Banking on Themselves: How Self Help Groups Empower Women (Maharashtra-India)

Article about the Impact of Women SHGs on empowering rural women (C...

(click link to read article)

This article appeared in the online magazine of the Carnegie Council (New York) called Policy Innovations and is based upon primary data collected from the Chimbali village in Maharashtra. The affiliation with the SHGs has united the local women and helped them transform the village landscape. The guidance and inputs received from the mother NGO, Chaitanya, has helped these women get access to training and mentoring as well as meet their larger credit requirements. Read on for more details….

[PHOTO CREDIT: Copyright 2009 Chaitanya.]

Views: 805

Tags: Groups, Help, India, Microfinance, SHGs, Self, empowerment, maharashtra, poor, rural, More…women


You need to be a member of Global Ethics Network to add comments!

Join Global Ethics Network

Carnegie Council

Ill Winds: Saving Democracy from Russian Rage, Chinese Ambition, and American Complacency, with Larry Diamond

Larry Diamond's core argument is stark: the defense and advancement of democratic ideals relies on U.S. global leadership. If the U.S. does not reclaim its traditional place as the keystone of democracy, today's authoritarian trend could become a tsunami that could provide an opening for Vladimir Putin, Xi Jinping, and their admirers to turn the 21st century into a dark time of surging authoritarianism.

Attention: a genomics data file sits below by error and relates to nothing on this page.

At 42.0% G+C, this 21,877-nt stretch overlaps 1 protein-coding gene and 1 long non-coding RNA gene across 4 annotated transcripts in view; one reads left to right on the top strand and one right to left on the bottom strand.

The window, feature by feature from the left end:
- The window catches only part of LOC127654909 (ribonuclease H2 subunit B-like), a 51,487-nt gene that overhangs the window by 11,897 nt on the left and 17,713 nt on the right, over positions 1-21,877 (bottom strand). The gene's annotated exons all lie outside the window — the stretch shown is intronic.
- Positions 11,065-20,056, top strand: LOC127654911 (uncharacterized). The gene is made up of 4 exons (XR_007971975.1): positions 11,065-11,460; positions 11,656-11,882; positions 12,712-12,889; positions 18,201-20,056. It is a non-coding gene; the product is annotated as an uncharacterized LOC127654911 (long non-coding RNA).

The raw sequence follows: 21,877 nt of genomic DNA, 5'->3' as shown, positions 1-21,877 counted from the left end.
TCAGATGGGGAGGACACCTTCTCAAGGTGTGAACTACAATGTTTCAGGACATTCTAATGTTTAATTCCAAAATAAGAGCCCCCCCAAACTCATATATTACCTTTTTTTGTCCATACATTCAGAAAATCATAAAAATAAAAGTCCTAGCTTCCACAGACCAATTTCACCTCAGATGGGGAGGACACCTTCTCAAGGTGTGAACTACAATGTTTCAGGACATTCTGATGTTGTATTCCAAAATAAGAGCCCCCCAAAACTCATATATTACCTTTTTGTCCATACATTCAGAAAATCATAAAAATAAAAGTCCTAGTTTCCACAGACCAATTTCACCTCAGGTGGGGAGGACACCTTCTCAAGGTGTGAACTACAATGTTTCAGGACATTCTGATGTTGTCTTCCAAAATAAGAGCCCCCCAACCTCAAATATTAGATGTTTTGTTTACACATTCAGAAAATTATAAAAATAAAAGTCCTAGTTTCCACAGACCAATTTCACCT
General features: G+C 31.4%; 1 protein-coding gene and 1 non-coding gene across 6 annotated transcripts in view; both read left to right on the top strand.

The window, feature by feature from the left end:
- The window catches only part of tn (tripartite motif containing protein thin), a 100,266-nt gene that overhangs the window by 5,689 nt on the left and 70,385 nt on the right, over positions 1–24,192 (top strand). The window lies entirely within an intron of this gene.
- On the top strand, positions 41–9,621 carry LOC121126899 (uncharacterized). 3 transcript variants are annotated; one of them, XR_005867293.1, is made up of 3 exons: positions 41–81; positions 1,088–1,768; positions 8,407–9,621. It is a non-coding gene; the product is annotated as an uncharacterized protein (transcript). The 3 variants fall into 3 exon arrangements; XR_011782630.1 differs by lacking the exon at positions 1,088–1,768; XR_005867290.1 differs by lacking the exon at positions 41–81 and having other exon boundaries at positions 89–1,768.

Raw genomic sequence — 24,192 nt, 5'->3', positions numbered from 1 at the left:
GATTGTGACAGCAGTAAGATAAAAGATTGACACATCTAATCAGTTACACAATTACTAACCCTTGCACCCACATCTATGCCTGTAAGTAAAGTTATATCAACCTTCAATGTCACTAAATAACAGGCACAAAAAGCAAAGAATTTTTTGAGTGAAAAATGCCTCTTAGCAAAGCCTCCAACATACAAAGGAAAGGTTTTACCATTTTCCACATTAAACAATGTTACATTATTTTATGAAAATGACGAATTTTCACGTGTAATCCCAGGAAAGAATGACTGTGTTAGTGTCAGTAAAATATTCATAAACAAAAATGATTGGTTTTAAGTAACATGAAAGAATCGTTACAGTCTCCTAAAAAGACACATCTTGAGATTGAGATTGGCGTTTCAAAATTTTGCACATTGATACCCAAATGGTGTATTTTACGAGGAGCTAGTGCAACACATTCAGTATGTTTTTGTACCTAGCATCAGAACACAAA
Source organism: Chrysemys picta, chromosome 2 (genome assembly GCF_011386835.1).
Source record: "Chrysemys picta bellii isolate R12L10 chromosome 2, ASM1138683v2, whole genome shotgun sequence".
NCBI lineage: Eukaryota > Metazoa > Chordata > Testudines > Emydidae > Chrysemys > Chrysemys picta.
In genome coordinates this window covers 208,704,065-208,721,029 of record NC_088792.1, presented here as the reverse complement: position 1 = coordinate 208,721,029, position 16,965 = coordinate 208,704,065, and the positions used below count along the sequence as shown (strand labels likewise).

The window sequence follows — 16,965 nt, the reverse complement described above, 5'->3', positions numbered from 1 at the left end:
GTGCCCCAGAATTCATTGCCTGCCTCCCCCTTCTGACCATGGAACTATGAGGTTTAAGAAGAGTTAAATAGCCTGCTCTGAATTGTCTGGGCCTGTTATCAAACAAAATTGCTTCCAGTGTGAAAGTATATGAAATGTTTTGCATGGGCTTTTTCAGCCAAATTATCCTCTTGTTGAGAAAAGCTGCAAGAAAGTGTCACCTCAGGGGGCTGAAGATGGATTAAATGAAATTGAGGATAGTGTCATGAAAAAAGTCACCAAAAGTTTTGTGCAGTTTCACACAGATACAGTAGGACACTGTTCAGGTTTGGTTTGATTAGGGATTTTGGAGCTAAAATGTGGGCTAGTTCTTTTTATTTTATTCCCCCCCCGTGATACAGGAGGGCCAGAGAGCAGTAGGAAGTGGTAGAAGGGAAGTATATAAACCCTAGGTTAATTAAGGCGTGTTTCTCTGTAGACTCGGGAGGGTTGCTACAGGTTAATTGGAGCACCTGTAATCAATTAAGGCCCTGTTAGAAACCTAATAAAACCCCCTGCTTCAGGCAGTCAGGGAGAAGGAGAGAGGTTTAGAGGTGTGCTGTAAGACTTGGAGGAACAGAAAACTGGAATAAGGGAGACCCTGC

Global Ethics Weekly: Foreign Policy & the 2020 Democratic Candidates, with Nikolas Gvosdev

Will Joe Biden's "restorationist" foreign policy resonate with voters? What would a "progressive" approach to international relations look like for Elizabeth Warren or Bernie Sanders? What role will foreign policy play in the 2020 Election? Senior Fellow Nikolas Gvosdev looks at these questions and more as he and host Alex Woodson discuss a crowded 2020 Democratic primary field.

The Crack-Up: A Hundred Years of Student Protests in China, with Jeffrey Wasserstrom

In the latest "Crack-Up" podcast, China expert Jeffrey Wasserstrom discusses the rich history of Chinese student protests. From the May Fourth movement in 1919 to Tiananmen Square in 1989 to today's mass demonstrations in Hong Kong, what are the threads that tie these moments together? Don't miss this fascinating talk, which also touches on Woodrow Wilson, the Russian Revolution, and a young Mao Zedong.





© 2019   Created by Carnegie Council.   Powered by

Badges  |  Report an Issue  |  Terms of Service

The views and opinions expressed in the media, comments, or publications on this website are those of the speakers or authors and do not necessarily reflect or represent the views and opinions held by Carnegie Council.